The Nixon legacy, examined critically


Richard Nixon's post-resignation obsession with rehabilitating his image manifested itself in literary and diplomatic endeavors that met with mixed results. Despite the canonization he received when he died this year, though, Nixon's efforts were far from an unqualified success.

In "The Nixon Memo," Marvin Kalb presents a devastating critique of Nixon's policies and character. This well-reported and tightly written analysis provides the necessary dose of reality with which to evaluate the former president.

Mr. Kalb rightly contends that the political and economic crisis facing Russia was merely an excuse for Nixon to find some way, any way, to ingratiate himself with the political establishment. The book recounts Nixon's often shameless effort to lobby presidents Bush and Clinton to increase American aid to Russia.

Mr. Kalb notes that Nixon "seized on it as the perfect, proper and respectable cause to advance his deeper purposes of rehabilitation . . . by whatever means, he was determined to recover his place in history."

This analysis is typical of the book's tone throughout. Mr. Kalb, a Harvard professor and former diplomatic correspondent for CBS and NBC, has a generally cynical attitude toward Nixon's efforts.

To achieve his goal of regaining influence, Nixon spent his years in exile writing eight books on policy issues and buttonholing any opinion leader who would listen. He traveled extensively and visited with foreign leaders and reported his findings to American policy makers.

These efforts culminated in March 1992, when he wrote a detailed memo to a select group of policy makers and journalists. In it, he predicted that if the United States failed to provide Russia with a comprehensive aid package, the balance of power would be dramatically affected. He also argued that the United States could be blamed for "losing" Russia to undemocratic regimes -- an interesting line of reasoning from the man who made a name for himself blaming Democrats for "losing" China to the communists.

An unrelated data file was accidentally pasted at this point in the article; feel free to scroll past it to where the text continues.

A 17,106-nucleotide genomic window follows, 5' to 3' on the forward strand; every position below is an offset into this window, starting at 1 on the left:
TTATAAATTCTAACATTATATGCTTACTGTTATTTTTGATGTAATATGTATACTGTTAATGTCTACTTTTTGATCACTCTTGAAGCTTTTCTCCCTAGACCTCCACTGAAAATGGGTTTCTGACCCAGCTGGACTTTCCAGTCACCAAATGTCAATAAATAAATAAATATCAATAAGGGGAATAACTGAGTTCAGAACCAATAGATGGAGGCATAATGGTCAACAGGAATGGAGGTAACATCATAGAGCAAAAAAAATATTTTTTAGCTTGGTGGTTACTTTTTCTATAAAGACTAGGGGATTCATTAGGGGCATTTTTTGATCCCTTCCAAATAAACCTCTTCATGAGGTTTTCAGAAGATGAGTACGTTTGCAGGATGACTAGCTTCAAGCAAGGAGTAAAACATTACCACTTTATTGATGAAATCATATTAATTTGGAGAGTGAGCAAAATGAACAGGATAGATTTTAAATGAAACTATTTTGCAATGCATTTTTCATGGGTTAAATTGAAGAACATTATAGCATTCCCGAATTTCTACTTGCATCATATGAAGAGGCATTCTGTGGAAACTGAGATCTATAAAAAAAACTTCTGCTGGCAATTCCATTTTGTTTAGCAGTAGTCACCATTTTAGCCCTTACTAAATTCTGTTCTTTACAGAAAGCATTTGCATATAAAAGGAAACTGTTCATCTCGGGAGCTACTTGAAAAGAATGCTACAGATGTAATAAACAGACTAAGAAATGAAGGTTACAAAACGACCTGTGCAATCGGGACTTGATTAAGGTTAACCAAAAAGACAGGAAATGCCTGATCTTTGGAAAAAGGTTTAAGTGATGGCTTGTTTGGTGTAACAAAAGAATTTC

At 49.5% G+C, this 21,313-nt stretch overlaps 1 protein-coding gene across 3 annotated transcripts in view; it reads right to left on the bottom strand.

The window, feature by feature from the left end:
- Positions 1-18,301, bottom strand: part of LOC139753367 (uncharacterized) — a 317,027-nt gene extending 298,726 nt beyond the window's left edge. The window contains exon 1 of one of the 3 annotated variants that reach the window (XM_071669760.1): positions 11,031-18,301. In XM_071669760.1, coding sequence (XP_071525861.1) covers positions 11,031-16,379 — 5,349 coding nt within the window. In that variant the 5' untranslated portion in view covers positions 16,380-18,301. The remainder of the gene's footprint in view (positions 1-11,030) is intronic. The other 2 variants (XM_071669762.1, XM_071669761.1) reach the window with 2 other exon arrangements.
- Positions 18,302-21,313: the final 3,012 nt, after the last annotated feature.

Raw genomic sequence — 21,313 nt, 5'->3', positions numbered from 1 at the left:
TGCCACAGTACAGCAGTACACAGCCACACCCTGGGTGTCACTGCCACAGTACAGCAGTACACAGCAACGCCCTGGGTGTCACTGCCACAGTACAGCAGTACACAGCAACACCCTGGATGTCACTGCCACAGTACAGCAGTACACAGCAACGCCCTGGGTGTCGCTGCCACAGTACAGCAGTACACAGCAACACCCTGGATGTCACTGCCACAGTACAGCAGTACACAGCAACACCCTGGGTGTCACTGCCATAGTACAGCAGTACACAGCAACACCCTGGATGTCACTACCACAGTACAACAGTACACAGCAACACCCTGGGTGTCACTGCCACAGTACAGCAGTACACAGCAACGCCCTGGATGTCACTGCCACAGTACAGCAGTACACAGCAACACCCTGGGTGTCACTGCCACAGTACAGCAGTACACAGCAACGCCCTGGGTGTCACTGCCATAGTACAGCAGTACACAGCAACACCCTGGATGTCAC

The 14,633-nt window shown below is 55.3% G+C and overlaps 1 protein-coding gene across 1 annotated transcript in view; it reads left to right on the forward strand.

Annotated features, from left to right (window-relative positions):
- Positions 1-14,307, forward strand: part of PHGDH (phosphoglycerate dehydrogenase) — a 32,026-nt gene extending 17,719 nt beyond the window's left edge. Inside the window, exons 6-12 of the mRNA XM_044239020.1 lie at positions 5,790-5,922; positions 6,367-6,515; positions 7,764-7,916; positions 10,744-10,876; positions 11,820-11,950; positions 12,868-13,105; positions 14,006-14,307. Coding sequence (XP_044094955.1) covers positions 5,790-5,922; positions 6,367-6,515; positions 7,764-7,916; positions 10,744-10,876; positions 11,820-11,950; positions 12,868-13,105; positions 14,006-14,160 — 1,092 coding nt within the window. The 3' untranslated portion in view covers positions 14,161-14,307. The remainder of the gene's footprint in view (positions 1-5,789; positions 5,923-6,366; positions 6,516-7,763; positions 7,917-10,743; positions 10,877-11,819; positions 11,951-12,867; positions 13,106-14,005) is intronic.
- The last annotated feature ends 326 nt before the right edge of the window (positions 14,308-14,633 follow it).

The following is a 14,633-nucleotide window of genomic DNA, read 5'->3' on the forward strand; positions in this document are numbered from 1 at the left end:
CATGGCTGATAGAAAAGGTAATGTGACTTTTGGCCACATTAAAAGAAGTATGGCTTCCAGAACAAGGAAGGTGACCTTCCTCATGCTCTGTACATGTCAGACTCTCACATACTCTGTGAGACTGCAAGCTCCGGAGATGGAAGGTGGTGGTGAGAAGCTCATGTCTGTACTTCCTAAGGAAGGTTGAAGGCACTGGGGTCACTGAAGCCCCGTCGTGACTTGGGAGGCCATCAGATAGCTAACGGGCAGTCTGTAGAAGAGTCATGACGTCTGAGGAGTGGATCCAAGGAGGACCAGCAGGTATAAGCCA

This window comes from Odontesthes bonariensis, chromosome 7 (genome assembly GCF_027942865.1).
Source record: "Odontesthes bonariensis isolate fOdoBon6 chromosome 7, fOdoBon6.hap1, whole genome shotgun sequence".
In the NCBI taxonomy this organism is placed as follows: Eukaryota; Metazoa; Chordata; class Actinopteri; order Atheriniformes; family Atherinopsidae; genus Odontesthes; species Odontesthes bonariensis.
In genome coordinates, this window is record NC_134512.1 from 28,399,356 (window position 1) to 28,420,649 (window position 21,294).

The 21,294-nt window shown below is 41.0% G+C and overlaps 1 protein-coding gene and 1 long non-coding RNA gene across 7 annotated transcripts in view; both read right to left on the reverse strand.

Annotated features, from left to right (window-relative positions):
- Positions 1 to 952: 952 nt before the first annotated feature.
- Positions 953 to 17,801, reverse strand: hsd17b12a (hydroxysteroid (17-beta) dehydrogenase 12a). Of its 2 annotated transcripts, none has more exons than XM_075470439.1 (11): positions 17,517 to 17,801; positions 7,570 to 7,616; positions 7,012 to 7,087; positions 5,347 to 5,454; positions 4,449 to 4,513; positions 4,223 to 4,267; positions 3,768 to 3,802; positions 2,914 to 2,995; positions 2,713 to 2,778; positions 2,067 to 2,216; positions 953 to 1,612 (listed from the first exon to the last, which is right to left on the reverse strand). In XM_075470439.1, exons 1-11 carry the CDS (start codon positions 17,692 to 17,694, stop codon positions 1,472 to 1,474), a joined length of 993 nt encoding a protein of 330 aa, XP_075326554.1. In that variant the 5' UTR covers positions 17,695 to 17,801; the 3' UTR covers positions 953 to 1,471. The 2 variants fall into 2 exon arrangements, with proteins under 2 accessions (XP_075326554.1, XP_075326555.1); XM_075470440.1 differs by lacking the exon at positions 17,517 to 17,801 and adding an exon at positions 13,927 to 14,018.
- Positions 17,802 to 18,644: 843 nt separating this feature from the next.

Mr. Kalb succeeds in punching many holes in Nixon's analysis.

The Bush administration was upset with the Nixon memo and a speech Nixon gave at a Washington conference he organized. Mr. Bush and his aides contended that Nixon was grandstanding and described the Nixon proposals as too extravagant. Although Mr. Clinton made Nixon's proposals part of his policy, they were largely a failure as Russia was unable to make adequate use of the aid.

Mr. Kalb, who was once a press attache at the American Embassy in Moscow, displays a blunt realism when analyzing U.S.-Russian relations, similar to that displayed by Nixon during much of his career. But unlike Nixon's final work, Mr. Kalb's arguments are not driven by blatant political considerations. When it comes to Russia, Mr. Kalb has no axes to grind, ideological or otherwise.

Unfortunately, that cannot be said about his attitude toward Nixon himself. Mr. Kalb is largely critical of the Nixon presidency, and even when he praises an initiative, such as normalizing relations with China, Mr. Kalb does so only grudgingly.

It is in the final chapter that one learns why Mr. Kalb had such a strong, and justifiable, dislike of the former president. During the height of Watergate and the Vietnam War, Mr. Kalb was placed on the famous White House "enemies list," his home telephone was wiretapped, his office was broken into, and he was audited and otherwise harassed by the Internal Revenue Service. The reader might have been better served knowing of Mr. Kalb's experiences at the outset of the book so that his analysis could be evaluated accordingly. Nevertheless, "The Nixon Memo" is an insightful and thoughtful look at an important era and a man who will continue to fascinate and intrigue us for years.

Claude R. Marx is a Washington correspondent for Investor's Business Daily.


Title: "The Nixon Memo: Political Respectability, Russia, and the Press"

Author: Marvin Kalb

Publisher: University of Chicago Press

Length, price: 248 pages, $19.95

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